Experiential Learning at Sagada National High School

Sagada National High School in the Philippines maintains a blog for its school paper "Hillside Echoes". Last month, it published an editorial on DepEd's K to 12. The editorial noted that last year, the school witnessed three different curricula in the school. Fourth year students were still in the 2002 Revised Basic Education Curriculum while both second and third year high school students were with the unfinished 2010 Curriculum. First year students were facing the new K to 12 curriculum. The editorial describes reactions by parents to the K to 12 curriculum in the following manner:

"...Feedback from parents of affected and will-be affected parents and guardians were heard during the General Assembly of the school’s Parents and Teachers Association. A mixed reaction was obviously seen and heard. Some said that this might only be an experimentation stage that might possibly be changed with the election of another President. Situations of universities and colleges would be undertaking during the two year transition period were also questioned. On the other side, comments of additional learning on the part of the students with the implementation of the K+12 were also highlighted.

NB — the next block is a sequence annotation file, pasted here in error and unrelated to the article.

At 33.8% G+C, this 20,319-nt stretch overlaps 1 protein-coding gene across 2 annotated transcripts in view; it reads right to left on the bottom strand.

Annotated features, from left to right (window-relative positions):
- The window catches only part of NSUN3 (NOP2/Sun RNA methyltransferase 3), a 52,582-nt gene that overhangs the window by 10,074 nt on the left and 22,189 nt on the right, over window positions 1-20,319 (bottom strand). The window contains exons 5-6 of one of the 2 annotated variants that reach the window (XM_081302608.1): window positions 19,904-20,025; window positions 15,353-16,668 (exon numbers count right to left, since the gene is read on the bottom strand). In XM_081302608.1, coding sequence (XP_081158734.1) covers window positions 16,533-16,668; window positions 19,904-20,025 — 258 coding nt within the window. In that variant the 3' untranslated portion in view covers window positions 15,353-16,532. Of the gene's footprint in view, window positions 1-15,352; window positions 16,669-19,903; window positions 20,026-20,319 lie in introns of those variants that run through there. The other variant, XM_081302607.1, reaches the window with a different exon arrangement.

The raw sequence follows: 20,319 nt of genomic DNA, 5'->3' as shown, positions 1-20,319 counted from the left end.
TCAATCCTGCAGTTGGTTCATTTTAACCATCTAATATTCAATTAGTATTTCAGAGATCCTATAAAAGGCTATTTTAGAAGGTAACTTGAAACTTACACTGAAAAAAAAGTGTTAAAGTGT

With all explanations and videos, it’s a reality that some are contented and many are not...."
What caught my attention, however, is the following photo that came with the editorial:

Downloaded from http://sagadanationalhighschool.wordpress.com/2012/12/21/editorial/
Original Caption: The K-12 Curriculum for Grade 7 requires an Experiential Learning for each subject area one hour a week. Photo shows the Grade 7-Graphite students of Mr. Innocencio Estangki doing research at the cemetery for their Araling Panlipunan subject. photo courtesy of Graphite
I inquired about what the students were doing in the cemetery and to this question, I received the following response from the paper:
"I was able to talk with the history teacher in-charge of the Grade 7 students(in the picture).  Accordingly, they were discussing the topic about primary sources of information. Apparently, there was no research question during the 1-hour experiential learning they had in the cemetery. Since the lesson was all about primary sources of information (which includes observation and learning by discovery), it was solely on the students' discretion and experience. For example, the picture you saw of the students in the cemetery. They were looking at each and every tombstone and picking up details and bits of information about Sagada's history such as past Mayors, pre-war soldiers and Japanese ancestry, and other important individuals."
Experiential learning engages the student. The following is a report that talks about "deeper learning" in some schools in the United States: